The exception here is to a judgment holding the defendant in contempt for his failure to pay past-due alimony instalments. On the hearing the defendant sought to justify his failure to make such payments solely on the ground of his financial inability to do so. In bringing the case to this court for review the plaintiff in error elected to bring up the evidence by incorporating it in the bill of exceptions, but respecting the completeness of the evidence so brought up, the bill of exceptions, which the trial judge certified to as true, contains the following positive recital: "There was other testimony relative to his ability and [his] inability to pay alimony payments under the decree, but counsel for both parties cannot sufficiently recall the details of this testimony to include the same in this brief of his evidence and no stenographic report was made of the testimony." The burden is upon him asserting error to show it affirmatively by the record (Smith v. State, 203 Ga. 636, 47 SE2d 866), and this can be done in the case at bar only by a consideration of all of the testimony introduced on the hearing and since it clearly appears from a recital in the bill of exceptions that all of the evidence which the judge heard on the trial of this proceeding respecting the defendant's financial ability or his lack of such ability to comply with the requirements of the alimony judgment has not been brought to this court, we will assume that the judgment rendered by the trial judge is correct and affirm it. As authority for this ruling, see Attaway v. Duncan, 206 Ga. 230 (56 SE2d 269); Bowman v. Bowman, 203 Ga. 206 (45 SE2d 415); and Saliba v. Saliba, 201 Ga. 681 (40 SE2d 732), and the cases there cited.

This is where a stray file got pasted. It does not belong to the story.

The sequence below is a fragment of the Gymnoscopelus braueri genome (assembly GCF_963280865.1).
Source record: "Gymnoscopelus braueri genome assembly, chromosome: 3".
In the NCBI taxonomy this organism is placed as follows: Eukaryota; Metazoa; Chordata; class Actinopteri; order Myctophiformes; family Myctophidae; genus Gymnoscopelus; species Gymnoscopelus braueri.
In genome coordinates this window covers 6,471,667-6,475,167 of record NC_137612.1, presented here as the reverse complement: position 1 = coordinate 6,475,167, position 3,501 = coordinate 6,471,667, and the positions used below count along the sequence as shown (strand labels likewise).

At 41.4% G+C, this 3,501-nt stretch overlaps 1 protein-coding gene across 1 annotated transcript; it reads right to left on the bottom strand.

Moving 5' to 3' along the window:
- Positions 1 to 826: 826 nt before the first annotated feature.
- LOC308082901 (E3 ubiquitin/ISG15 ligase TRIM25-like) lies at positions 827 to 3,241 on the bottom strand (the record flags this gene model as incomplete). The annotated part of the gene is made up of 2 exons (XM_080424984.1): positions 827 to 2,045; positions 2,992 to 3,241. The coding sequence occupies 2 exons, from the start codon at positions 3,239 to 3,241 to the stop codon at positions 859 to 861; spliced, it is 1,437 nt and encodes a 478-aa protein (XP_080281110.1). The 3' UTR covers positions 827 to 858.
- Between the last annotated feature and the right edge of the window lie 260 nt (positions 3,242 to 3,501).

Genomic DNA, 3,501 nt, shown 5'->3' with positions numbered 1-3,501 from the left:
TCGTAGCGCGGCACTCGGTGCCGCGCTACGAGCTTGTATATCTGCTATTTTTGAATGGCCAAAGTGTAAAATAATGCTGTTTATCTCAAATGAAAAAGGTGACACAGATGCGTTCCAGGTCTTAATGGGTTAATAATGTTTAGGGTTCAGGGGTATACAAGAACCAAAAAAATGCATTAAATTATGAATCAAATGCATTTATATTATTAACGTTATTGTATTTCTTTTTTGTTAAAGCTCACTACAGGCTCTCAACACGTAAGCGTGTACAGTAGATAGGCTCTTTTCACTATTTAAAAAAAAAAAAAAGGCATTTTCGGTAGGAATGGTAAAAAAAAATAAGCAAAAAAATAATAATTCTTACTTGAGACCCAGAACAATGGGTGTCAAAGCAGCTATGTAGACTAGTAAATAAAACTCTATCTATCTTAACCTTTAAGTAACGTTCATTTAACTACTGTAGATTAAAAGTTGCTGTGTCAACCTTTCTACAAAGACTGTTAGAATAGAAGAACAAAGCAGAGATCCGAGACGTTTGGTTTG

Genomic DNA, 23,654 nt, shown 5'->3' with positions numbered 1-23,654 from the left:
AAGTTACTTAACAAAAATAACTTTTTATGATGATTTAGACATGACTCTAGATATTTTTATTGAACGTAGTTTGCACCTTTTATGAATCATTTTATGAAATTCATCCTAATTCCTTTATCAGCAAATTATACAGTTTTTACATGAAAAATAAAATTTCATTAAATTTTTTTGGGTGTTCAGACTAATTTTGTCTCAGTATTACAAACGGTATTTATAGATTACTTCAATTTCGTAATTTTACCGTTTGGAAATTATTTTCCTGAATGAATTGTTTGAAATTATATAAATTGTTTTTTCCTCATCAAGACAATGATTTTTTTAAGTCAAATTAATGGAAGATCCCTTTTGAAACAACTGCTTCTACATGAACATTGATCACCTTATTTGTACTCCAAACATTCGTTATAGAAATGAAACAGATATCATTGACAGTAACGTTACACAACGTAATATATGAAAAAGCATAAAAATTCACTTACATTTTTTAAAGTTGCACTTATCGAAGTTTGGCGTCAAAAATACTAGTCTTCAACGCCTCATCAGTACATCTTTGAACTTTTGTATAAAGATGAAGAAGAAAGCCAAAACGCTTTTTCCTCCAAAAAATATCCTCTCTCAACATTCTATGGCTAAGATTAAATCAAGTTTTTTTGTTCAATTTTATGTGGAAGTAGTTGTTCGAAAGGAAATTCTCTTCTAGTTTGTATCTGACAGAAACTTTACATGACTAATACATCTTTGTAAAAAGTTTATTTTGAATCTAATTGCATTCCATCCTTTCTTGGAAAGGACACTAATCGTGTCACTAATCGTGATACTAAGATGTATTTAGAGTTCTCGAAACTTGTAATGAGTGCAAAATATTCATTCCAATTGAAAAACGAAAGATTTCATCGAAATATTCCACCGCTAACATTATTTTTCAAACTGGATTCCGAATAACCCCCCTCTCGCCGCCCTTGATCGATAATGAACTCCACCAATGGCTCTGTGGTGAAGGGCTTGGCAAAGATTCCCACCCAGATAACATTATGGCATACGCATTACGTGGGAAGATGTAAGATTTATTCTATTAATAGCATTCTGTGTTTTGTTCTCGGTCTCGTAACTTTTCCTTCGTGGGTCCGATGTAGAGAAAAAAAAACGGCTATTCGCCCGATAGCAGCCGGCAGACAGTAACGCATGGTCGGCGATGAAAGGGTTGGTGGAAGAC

Alexander, Vann & Lilly, Roy M. Lilly, contra.